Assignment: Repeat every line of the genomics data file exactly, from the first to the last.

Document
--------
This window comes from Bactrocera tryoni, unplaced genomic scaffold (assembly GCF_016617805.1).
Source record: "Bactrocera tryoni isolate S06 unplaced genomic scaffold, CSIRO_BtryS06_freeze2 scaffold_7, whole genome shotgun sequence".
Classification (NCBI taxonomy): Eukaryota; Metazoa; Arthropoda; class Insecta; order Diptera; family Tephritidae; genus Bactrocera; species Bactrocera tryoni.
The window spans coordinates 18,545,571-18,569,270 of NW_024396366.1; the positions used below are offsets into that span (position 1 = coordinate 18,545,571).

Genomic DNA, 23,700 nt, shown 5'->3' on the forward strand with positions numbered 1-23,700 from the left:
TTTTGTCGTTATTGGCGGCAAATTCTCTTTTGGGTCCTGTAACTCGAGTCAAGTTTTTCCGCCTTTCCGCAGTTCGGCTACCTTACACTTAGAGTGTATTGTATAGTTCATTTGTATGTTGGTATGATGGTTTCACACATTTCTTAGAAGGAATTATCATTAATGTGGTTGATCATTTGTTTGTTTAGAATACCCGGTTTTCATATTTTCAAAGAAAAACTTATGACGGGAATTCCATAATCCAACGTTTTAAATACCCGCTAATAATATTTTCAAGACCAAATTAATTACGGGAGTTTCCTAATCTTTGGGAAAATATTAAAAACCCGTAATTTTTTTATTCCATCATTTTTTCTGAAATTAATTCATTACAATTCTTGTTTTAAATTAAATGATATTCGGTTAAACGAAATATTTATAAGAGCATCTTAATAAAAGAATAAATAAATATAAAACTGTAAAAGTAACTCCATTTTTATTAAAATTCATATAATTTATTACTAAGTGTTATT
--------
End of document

This window comes from Bactrocera tryoni, unplaced genomic scaffold (assembly GCF_016617805.1).
Source record: "Bactrocera tryoni isolate S06 unplaced genomic scaffold, CSIRO_BtryS06_freeze2 scaffold_7, whole genome shotgun sequence".
Classification (NCBI taxonomy): Eukaryota; Metazoa; Arthropoda; class Insecta; order Diptera; family Tephritidae; genus Bactrocera; species Bactrocera tryoni.
The window spans coordinates 18,545,571-18,569,270 of NW_024396366.1; the positions used below are offsets into that span (position 1 = coordinate 18,545,571).

Genomic DNA, 23,700 nt, shown 5'->3' on the forward strand with positions numbered 1-23,700 from the left:
TTTTGTCGTTATTGGCGGCAAATTCTCTTTTGGGTCCTGTAACTCGAGTCAAGTTTTTCCGCCTTTCCGCAGTTCGGCTACCTTACACTTAGAGTGTATTGTATAGTTCATTTGTATGTTGGTATGATGGTTTCACACATTTCTTAGAAGGAATTATCATTAATGTGGTTGATCATTTGTTTGTTTAGAATACCCGGTTTTCATATTTTCAAAGAAAAACTTATGACGGGAATTCCATAATCCAACGTTTTAAATACCCGCTAATAATATTTTCAAGACCAAATTAATTACGGGAGTTTCCTAATCTTTGGGAAAATATTAAAAACCCGTAATTTTTTTATTCCATCATTTTTTCTGAAATTAATTCATTACAATTCTTGTTTTAAATTAAATGATATTCGGTTAAACGAAATATTTATAAGAGCATCTTAATAAAAGAATAAATAAATATAAAACTGTAAAAGTAACTCCATTTTTATTAAAATTCATATAATTTATTACTAAGTGTTATT